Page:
I’m sick of being fat. I’ve been overweight for pretty much my whole life, and enough is enough! I want to lose weight, and I want to lose it fast. I know, I know–I’m not supposed to lose weight too fast. I’m supposed to lose it slowly and make long-term changes and blah, blah blah. But that’s not going to work for me, because I need to see results in order to stay motivated. And I’m tired of being told that it’s possible to lose weight too fast–if that’s really true, then can you please at least just tell me what the fastest possible healthy weight loss is, and how I can do it?
Sure! Here you go: the fastest that you should lose weight is at a rate of 2 pounds per week.
That may not seem like a lot, but there are good reasons to lose weight at this rate or more slowly. As you probably know, weight loss works because your body burns fat to create energy. If you supply less energy than you use, your body will start burning fat. That’s the basic version of things, of course, and it’s over-simplified. But here’s the problem with rapid weight loss: your body will burn muscle, too. And the faster you lose weight, the more indiscriminately you’re going to be burning stuff. That’s not good, because the burning muscle will actually lower your metabolism, which can hinder your attempts to eat fewer calories while setting you up to quickly regain your lost weight when your diet is up.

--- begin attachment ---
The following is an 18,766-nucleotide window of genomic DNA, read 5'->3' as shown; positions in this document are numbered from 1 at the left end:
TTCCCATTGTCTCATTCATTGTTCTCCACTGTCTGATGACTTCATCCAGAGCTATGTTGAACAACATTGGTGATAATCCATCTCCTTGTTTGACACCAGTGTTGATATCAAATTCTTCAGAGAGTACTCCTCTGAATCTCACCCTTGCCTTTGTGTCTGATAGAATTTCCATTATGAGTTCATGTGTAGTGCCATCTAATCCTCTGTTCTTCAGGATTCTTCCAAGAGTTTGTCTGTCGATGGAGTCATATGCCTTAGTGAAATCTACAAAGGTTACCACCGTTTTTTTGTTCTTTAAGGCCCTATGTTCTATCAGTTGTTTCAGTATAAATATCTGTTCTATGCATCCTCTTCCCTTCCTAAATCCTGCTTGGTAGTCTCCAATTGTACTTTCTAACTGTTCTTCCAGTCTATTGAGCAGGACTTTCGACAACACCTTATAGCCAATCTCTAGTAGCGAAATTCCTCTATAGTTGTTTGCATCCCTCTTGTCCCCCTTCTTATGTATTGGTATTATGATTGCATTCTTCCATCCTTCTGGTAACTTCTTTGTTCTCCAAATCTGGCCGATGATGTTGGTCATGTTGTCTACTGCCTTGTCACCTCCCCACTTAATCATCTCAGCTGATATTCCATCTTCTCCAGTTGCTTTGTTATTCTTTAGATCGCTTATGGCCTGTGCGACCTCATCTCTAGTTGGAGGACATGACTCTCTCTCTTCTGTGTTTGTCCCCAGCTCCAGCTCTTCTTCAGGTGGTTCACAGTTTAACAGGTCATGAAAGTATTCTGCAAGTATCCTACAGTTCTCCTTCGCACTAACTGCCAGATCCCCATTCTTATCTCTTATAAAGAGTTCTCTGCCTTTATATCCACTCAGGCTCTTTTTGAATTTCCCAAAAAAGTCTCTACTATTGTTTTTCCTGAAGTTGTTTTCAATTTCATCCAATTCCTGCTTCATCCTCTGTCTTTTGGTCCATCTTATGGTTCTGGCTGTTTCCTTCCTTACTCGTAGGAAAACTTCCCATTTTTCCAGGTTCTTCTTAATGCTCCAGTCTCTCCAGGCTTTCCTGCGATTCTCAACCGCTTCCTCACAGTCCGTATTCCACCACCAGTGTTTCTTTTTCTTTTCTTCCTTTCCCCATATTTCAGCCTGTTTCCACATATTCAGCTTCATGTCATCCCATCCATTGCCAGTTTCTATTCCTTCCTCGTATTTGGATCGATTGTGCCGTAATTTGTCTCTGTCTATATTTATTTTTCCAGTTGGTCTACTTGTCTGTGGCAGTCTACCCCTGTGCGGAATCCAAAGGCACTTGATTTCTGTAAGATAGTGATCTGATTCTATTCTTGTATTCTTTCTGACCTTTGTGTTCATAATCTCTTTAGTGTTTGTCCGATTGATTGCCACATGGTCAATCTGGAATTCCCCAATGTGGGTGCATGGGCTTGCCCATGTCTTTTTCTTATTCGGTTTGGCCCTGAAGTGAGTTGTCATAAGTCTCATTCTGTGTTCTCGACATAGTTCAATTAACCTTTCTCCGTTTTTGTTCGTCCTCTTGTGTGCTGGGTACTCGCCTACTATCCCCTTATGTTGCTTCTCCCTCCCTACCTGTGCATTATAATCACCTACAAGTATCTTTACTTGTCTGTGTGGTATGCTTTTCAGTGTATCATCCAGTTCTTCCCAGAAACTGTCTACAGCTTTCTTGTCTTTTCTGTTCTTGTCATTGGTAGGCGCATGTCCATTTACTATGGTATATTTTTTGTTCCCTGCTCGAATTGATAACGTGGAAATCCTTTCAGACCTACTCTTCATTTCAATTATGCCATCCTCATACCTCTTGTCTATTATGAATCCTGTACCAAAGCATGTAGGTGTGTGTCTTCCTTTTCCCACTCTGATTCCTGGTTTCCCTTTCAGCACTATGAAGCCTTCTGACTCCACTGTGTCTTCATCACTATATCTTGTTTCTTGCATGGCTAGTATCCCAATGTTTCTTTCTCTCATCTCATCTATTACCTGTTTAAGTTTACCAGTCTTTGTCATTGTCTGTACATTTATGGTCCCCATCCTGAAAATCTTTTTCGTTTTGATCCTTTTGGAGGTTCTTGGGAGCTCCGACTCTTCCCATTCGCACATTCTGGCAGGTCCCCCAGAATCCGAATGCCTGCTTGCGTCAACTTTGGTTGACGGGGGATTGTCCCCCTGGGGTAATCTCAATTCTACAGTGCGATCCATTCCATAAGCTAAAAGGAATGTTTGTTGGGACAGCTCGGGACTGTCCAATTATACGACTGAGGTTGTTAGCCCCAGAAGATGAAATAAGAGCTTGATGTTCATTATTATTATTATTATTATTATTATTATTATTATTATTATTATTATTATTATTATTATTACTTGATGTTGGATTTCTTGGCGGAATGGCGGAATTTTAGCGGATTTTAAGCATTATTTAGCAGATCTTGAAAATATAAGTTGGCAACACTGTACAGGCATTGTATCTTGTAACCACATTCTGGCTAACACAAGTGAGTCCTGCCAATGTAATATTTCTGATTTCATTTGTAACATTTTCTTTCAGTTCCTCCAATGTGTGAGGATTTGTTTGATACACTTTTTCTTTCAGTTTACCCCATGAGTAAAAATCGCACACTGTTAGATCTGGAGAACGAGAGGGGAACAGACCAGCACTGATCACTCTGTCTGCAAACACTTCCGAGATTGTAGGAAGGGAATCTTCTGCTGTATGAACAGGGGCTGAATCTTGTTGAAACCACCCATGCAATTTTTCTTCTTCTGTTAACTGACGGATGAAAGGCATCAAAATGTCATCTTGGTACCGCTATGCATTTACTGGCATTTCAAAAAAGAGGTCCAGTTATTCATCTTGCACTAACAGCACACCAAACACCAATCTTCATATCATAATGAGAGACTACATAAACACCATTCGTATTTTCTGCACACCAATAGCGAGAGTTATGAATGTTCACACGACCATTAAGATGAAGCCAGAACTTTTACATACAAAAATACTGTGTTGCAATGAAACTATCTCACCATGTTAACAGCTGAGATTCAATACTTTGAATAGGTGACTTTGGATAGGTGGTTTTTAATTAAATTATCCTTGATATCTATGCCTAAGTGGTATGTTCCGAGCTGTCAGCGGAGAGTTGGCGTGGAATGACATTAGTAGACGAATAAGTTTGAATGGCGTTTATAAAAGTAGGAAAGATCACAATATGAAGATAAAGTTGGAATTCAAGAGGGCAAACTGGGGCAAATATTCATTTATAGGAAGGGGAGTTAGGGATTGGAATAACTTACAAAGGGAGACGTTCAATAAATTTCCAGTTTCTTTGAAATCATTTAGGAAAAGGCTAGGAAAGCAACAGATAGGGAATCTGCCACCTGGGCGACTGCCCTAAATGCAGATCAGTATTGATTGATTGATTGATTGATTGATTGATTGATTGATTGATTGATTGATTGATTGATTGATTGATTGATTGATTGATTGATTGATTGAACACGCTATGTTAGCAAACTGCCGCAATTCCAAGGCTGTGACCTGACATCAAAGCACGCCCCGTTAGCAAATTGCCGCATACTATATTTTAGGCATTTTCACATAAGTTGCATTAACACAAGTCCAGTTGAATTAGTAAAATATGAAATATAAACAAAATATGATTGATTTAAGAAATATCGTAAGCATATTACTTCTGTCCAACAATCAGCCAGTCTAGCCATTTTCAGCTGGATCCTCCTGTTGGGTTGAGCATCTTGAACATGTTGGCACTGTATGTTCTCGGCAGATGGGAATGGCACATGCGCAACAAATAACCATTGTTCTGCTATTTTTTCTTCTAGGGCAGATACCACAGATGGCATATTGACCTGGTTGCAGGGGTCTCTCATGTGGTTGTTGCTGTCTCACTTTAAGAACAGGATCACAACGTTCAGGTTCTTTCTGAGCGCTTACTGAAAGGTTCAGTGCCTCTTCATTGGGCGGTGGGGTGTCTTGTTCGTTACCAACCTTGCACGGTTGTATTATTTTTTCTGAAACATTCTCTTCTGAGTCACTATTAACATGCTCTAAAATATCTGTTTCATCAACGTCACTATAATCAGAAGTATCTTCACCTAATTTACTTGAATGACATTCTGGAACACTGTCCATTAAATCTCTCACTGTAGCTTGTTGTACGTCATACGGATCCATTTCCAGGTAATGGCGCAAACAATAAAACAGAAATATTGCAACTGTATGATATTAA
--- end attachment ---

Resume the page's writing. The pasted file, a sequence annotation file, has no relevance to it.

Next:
This isn’t the only problem with losing weight too quickly or even the main one. Losing weight too fast can be dangerous for your health, which is a larger and more important thing than your weight. But it’s helpful to remember that losing weight too fast isn’t just bad for you–it’s actually counter-productive!
But losing two pounds every week is a pretty solid weight-loss rate. It’s a nice, fast rate of weight loss, and it won’t be easy to achieve it–but you can do it.
There are a lot of ways to lose weight quickly, and a lot of products, techniques, and information to help you do it. To be clear, you’ll always want to root your diet in a smart, balanced strategy. Yes, we’re talking about that “lifestyle change” idea you’re frustrated with: you’ll need to eat healthier, not just eat less, and you’ll need to incorporate things that you plan to stick to after your “diet” is over. There’s nothing temporary about a truly healthy eating strategy.
But that doesn’t mean that you can’t take serious temporary steps, too. As long as your diet is founded in sustainable changes, there’s nothing to stop you from adding a short-term program: a couch-to-5K journey, for instance, or a regimen that involves taking diet pills. It’s totally fair to want to do something intense and exciting to keep you engaged in your healthy future, so if you want to combine your lifelong healthy eating plan with a 30-day exercise plan, we say go for it. Just be ready to transition into sustainable, reliable habits when you reach the end of your “diet” period! Good luck.
“To keep the body in good health is a duty, otherwise we shall not be able to keep our mind strong and clear.” – Buddha